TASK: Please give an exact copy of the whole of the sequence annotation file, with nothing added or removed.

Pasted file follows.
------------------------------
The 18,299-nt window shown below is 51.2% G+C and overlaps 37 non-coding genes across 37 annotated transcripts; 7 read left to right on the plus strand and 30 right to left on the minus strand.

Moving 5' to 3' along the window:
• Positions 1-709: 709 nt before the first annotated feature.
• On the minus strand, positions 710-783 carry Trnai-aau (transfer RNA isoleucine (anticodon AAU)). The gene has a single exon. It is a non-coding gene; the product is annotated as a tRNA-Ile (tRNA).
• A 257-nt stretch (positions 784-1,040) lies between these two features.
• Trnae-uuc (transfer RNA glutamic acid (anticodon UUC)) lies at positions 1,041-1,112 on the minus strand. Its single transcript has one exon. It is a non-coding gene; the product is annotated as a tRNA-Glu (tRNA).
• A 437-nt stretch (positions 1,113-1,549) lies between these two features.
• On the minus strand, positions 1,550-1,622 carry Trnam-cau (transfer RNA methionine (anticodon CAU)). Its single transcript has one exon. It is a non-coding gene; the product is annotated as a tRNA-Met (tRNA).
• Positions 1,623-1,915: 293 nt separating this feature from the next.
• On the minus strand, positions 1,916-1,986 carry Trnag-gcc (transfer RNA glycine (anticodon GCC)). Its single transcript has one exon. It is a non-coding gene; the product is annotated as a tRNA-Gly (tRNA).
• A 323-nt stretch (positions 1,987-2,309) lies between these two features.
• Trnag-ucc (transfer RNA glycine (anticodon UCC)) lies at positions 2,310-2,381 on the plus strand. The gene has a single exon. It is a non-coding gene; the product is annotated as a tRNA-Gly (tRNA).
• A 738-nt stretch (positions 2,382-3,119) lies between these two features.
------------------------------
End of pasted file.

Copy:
The 18,299-nt window shown below is 51.2% G+C and overlaps 37 non-coding genes across 37 annotated transcripts; 7 read left to right on the plus strand and 30 right to left on the minus strand.

Moving 5' to 3' along the window:
• Positions 1-709: 709 nt before the first annotated feature.
• On the minus strand, positions 710-783 carry Trnai-aau (transfer RNA isoleucine (anticodon AAU)). The gene has a single exon. It is a non-coding gene; the product is annotated as a tRNA-Ile (tRNA).
• A 257-nt stretch (positions 784-1,040) lies between these two features.
• Trnae-uuc (transfer RNA glutamic acid (anticodon UUC)) lies at positions 1,041-1,112 on the minus strand. Its single transcript has one exon. It is a non-coding gene; the product is annotated as a tRNA-Glu (tRNA).
• A 437-nt stretch (positions 1,113-1,549) lies between these two features.
• On the minus strand, positions 1,550-1,622 carry Trnam-cau (transfer RNA methionine (anticodon CAU)). Its single transcript has one exon. It is a non-coding gene; the product is annotated as a tRNA-Met (tRNA).
• Positions 1,623-1,915: 293 nt separating this feature from the next.
• On the minus strand, positions 1,916-1,986 carry Trnag-gcc (transfer RNA glycine (anticodon GCC)). Its single transcript has one exon. It is a non-coding gene; the product is annotated as a tRNA-Gly (tRNA).
• A 323-nt stretch (positions 1,987-2,309) lies between these two features.
• Trnag-ucc (transfer RNA glycine (anticodon UCC)) lies at positions 2,310-2,381 on the plus strand. The gene has a single exon. It is a non-coding gene; the product is annotated as a tRNA-Gly (tRNA).
• A 738-nt stretch (positions 2,382-3,119) lies between these two features.